46 interactions (multiple covariates) because they have been found to perform better when covariates are not on the same scale ( Wood 2006 ) We forced the effective degrees of freedom in each model to count as 1.4 degrees of freedom in the GCV score, which forces the model to be slightly smoother than it might otherwise be, this is an ad hoc way to avoiding overfitting ( Kim & Gu 2004 ) Because eddy covariance data are heteroscedastic ( Richardson et al. 2008 ) and there were distinct patterns in the residuals, we fit GAMs using a mixed model framework (GAMM) with a Gaussian error distribution to facilitate the incorporation of an exponential variance structure: where the variance of the r 2 is multiplied by an exponential function of the fitted values ( V) We used all data in a single dummy group as our random effect to facilitate the incorporation of the variance structure into the GAM ( Wood 2006 ; Dormann 2007 ; Zuur et al. 2009 ) All models were fitted using the mgcv package ( Wood 2006 ) in R ( R Development Core Team 2010 ) A subset of explanat ory variables was selected a priori including: PPFD, temperature (air, soil at 5cm, depth integrated soil temperature down to 25cm), roughness, and day of year (DOY). We suspected there might be complex interactions between explanatory variables, so both d irect effects and all possible interactions were compared. Models were selected for each time period (Winter, GS day, GS night) during each year (2008, 2009), by starting with the full model containing all variables and interactions and using a form of aut omatic backward selection in which the penalization term for each smooth could automatically set the term to zero and remove it from the model as appropriate ( Wood 2008 ) We also took into consideration how removing terms affected: (1) the GCV score (the lower the better); (2) the deviance explained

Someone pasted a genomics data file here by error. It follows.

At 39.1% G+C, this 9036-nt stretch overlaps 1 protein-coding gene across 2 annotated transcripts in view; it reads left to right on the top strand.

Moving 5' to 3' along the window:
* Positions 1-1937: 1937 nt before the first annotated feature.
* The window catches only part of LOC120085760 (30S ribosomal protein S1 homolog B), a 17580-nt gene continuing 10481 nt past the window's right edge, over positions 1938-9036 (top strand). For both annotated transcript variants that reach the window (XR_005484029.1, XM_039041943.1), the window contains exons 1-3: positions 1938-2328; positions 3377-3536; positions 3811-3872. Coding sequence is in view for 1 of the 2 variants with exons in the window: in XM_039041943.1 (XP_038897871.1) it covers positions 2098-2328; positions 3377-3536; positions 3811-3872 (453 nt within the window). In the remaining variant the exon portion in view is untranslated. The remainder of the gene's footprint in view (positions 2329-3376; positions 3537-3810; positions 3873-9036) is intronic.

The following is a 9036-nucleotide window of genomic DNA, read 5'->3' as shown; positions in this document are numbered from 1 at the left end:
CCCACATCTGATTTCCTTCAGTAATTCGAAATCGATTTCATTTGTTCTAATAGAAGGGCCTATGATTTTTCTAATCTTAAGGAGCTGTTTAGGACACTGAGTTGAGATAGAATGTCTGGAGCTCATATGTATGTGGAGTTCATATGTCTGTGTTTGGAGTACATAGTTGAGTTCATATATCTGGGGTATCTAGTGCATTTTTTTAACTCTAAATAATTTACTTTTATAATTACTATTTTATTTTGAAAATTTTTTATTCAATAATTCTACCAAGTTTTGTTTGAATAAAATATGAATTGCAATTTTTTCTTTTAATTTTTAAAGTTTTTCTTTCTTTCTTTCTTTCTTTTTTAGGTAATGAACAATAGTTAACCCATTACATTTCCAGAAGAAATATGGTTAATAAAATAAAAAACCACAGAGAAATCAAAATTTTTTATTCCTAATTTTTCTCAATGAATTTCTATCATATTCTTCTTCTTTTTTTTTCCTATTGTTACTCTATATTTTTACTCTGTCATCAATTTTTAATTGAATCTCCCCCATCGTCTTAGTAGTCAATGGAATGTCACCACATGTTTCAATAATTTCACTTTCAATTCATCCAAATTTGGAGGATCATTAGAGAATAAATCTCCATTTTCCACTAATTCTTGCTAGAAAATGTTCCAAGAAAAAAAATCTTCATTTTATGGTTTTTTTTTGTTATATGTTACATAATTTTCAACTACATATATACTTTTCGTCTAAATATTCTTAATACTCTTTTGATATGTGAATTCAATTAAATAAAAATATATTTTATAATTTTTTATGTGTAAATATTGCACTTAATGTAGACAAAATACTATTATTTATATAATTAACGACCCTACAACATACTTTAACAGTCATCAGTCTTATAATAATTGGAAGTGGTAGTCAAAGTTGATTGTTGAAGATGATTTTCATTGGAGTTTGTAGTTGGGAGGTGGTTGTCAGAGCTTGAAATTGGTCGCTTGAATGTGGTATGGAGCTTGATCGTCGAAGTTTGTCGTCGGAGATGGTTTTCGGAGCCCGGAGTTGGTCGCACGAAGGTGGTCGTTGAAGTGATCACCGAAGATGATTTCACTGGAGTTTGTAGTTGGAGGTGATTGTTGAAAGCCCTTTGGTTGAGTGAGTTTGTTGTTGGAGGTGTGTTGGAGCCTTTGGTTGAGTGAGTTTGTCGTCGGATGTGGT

47 (the higher the better) and (3) the Akaike Information Criterion (AIC, the lower the better; ( Anderson et al. 1998 2001 ) Because our GAM models incorporated landscape information, they allowed us to estimate the landscapes carbon ba lance in two different ways. If we assumed the land scape was filled depending on the measured wind direction at the time of the gap. This resulted in a single time series of carbon exchange for the landscape (G AM 1). Alternately, if we assumed the landscape was a combination of multiple patches (wind directions), all absorbing or releasing C simultaneously, then each wind direction was gap filled separately for the entire time series. This resulted in 360 separa te time series, whose predictions were averaged to achieve an estimate of carbon exchange for the entire landscape (GAM 360). This method allowed us to estimate C exchange for the entire heterogeneous landscape and made it possible to compare predictions f rom landscape patches that differed in roughness. Both methods of prediction were done for each time period during 2008 and 2009. Gap filling strategy 2: non linear regressions For comparison we also gap filled data using a more traditional non li near (NL) regression approach. During GS days, gaps were filled using parameters obtained by fitting half hour NEE to PPFD using a non rectangular hyperbola ( Thornley & Johnson 1990 ) : active radiation, P max is the asymptote, and R is the intercept or dark respiration term. To capture changes in phenology, parameters were estimated biweekly or monthly depending on the variation among weeks. We incorporated an exponential variance struct ure due to the heteroscedacity of the data